The 30 best things to do in D.C. this weekend and next week

Smithsonian Solstice Saturday

This weekend brings the longest Saturday of the year, both in terms of the amount of daylight (14 hours, 53 minutes, 47 seconds) and the hours the Smithsonian is open. The annual Solstice Saturday is a chance to explore the museums after hours with free activities for visitors of all ages. Sally’s Night at the Air and Space Museum honors Sally Ride with planetarium shows, trivia challenges and hands-on science experiments until 11 p.m. (Tickets are required.) The Arts and Industries Building turns into a glow-in-the-dark arcade with classic games and immersive music until 11 p.m. Artists from across the European Union join forces for sound performances and interactive music at the Hirshhorn, where indoor exhibitions are open until 10 p.m. Little ones who can’t make it until midnight can visit American History during the day for a festival celebrating Latin music with story time and dance lessons. And at the National Museum of African American History and Culture, where no passes are required after 4 p.m., you can explore the “Afrofuturism” exhibit, which is scheduled to close Aug. 18. Closing times vary by museum. Free; some events require advance tickets.

Folger Shakespeare Library reopening weekend

The multiyear renovation of Folger Shakespeare Library’s historic building is finally complete: The Folger officially opens its doors to the public Friday at 1 p.m., and while timed entry passes for the first day have all been claimed, tickets remain available for this weekend and through the end of September. Extra gallery guides will be on hand during the opening weekend in the exhibition halls, Reading Room, theater and gardens to help visitors as they explore the revitalized museum and library. Other opening weekend festivities include games for kids, live music, and a live painting session with artist and scenic designer Matthew J. Keenan. Saturday from 11 a.m. to 9 p.m., Sunday from 11 a.m. to 6 p.m. $15 suggested donation per person.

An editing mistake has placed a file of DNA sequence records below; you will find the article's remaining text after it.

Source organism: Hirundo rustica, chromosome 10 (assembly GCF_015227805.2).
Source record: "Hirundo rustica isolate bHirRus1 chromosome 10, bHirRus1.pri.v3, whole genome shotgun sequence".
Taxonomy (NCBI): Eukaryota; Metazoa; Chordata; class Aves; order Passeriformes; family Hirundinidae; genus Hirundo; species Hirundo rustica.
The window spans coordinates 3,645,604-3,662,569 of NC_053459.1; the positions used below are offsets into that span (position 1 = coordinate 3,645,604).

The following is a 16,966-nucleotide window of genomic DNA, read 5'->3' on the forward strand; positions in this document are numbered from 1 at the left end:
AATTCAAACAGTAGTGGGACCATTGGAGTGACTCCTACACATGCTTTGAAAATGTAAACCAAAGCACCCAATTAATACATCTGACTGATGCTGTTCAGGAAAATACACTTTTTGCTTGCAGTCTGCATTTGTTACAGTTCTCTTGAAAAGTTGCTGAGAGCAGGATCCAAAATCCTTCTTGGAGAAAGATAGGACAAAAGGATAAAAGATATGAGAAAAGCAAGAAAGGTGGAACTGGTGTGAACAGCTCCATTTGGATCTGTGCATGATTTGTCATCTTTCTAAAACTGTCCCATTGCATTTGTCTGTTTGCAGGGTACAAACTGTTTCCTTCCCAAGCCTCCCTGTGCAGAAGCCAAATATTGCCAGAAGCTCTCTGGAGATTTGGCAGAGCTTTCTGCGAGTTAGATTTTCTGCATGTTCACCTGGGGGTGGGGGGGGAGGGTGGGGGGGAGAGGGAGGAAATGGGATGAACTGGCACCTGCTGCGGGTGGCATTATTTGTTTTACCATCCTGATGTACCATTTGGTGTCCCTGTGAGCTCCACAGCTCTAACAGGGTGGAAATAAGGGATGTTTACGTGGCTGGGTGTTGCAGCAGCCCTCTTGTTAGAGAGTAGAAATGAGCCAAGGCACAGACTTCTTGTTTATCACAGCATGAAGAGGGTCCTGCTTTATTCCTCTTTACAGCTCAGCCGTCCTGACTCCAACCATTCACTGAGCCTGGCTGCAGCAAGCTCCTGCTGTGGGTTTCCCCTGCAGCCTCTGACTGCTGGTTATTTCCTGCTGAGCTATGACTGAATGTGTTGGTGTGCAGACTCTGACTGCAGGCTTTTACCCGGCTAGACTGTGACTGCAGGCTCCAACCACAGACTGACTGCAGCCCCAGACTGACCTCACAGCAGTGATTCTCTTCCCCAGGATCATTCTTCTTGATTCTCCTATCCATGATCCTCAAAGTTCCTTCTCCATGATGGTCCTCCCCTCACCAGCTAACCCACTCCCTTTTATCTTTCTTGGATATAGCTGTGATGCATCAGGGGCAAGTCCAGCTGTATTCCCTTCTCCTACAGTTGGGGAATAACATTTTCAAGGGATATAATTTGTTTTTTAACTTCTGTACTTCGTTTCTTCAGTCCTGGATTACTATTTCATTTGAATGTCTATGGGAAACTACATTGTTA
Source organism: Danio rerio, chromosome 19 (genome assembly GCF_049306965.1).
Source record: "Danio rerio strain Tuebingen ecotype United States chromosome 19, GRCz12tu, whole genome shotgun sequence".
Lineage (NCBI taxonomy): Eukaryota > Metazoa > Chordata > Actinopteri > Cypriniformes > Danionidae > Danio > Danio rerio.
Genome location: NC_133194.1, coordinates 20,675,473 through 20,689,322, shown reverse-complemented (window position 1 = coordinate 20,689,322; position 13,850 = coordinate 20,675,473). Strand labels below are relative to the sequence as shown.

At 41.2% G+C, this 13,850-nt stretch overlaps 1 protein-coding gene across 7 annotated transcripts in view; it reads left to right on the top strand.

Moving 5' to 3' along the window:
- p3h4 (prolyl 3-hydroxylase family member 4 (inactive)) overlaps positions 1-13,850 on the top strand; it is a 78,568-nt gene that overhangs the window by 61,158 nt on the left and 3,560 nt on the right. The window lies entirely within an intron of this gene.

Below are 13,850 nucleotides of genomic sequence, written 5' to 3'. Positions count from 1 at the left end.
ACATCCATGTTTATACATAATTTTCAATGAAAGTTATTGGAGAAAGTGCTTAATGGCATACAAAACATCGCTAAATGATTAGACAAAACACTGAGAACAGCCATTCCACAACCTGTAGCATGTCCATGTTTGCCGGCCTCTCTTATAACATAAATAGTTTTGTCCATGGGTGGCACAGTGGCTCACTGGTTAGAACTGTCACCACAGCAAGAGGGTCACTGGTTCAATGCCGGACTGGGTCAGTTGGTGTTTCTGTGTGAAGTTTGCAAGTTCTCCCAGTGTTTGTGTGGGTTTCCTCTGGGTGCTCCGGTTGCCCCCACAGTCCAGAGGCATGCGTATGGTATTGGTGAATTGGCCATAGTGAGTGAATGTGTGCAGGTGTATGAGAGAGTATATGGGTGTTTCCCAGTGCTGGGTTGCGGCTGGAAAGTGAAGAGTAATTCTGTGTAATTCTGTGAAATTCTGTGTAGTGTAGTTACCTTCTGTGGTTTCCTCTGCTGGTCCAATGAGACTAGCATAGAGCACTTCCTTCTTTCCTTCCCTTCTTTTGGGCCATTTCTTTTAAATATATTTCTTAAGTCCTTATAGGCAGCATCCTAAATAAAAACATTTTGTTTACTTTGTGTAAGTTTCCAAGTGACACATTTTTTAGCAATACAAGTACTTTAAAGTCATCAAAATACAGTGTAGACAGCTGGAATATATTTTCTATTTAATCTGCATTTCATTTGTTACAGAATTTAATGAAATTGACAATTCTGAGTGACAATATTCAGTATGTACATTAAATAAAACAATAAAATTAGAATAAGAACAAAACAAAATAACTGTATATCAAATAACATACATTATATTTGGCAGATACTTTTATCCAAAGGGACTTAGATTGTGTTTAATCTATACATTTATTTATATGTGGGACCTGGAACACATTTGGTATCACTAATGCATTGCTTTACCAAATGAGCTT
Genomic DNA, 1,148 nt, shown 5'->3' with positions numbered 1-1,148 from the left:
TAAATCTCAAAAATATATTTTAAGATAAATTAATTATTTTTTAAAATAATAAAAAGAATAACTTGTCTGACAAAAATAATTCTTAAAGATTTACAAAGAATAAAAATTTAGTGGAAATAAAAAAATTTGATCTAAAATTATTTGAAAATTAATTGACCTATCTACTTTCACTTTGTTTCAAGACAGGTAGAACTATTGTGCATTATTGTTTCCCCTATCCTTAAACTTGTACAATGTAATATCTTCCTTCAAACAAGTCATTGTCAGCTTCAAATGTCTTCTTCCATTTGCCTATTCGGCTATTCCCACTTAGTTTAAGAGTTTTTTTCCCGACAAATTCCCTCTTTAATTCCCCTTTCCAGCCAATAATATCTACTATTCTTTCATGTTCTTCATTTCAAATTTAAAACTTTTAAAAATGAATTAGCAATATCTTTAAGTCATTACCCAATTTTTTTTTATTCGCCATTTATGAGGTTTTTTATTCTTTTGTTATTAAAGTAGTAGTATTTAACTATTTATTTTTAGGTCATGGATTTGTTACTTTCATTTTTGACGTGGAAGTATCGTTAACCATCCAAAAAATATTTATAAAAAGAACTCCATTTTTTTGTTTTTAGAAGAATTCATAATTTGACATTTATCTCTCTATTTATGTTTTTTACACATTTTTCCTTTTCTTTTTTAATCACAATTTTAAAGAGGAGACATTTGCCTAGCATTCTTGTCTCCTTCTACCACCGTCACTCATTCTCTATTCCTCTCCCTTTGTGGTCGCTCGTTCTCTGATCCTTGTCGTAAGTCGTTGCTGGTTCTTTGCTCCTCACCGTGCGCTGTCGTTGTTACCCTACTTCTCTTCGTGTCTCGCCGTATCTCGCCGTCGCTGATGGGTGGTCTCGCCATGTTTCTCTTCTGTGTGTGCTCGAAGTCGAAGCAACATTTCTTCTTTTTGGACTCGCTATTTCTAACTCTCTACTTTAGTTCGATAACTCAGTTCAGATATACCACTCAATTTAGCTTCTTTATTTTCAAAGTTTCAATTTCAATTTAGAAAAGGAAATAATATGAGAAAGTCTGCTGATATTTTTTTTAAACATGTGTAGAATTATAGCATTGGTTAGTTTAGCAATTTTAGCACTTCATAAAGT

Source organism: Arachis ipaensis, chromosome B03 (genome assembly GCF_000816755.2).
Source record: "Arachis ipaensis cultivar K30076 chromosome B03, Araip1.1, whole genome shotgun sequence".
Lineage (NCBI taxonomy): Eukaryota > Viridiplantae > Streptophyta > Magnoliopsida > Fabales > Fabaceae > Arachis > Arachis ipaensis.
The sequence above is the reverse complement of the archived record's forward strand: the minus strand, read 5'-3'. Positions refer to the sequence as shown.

32nd annual Giant Barbecue Battle

More than 150 free food samples await at the 32nd annual Barbecue Battle, a festival and Washington tradition that turns Pennsylvania Avenue into a massive block party. All sorts of brands from Oscar Mayer to Takis set up shop, doling out food and product samples from multiple pavilions, while crowds can watch pitmasters from across the country compete in various barbecue competitions. (In a nod to local cuisine, there’s even a contest crowning the best mumbo sauce.) Other entertainment throughout the weekend includes a Nathan’s Famous Hot Dog eating contest; BMX and skateboarding freestyle exhibitions; and live performances from musicians including DuPont Brass Band, the Chuck Brown Band, Jimmie’s Chicken Shack and White Ford Bronco. Saturday from 11 a.m. to 9 p.m. and Sunday from 11 a.m. to 7 p.m. $20-$225.

Out and About Festival at Wolf Trap

Ever go to a music festival just to hear one song? I did once. It was the Trillectro festival in 2018 to hear Sheck Wes do “Mo Bamba.” Fun experiment, for sure. How will three minutes of music stand against a whole day of it? If this sounds like your idea of a good time, get yourself a ticket to the Out and About Festival, where Sonic Youth co-founder Kim Gordon will almost certainly perform “Bye Bye,” a noisy new rap-like anthem so artful, so intense, so important-feeling, she played it twice during her set at the Black Cat in March. And there are plenty of other good reasons to attend Out and About. Billed as “a celebration of LGBTQ+ talent and allies,” the festival will also host performances from Brittany Howard, Jenny Lewis, Lawrence, Tiny Habits, Quinn Christopherson, Okan and Be Steadwell. 3 p.m. $49-$89.

Annapolis Juneteenth Parade

The fourth Juneteenth Festival in Annapolis starts with a parade from St. John’s College down West Street to Maryland Hall, with floats, marching bands, and groups passing performances at multiple locations, including the People’s Park and Westgate Circle. The festival begins at 1 p.m. at the Bates Athletic Complex, with plenty of live music — gospel, smooth jazz, R&B, go-go — on multiple stages, games, food vendors, and a fireworks show. Noon to 9 p.m. Free.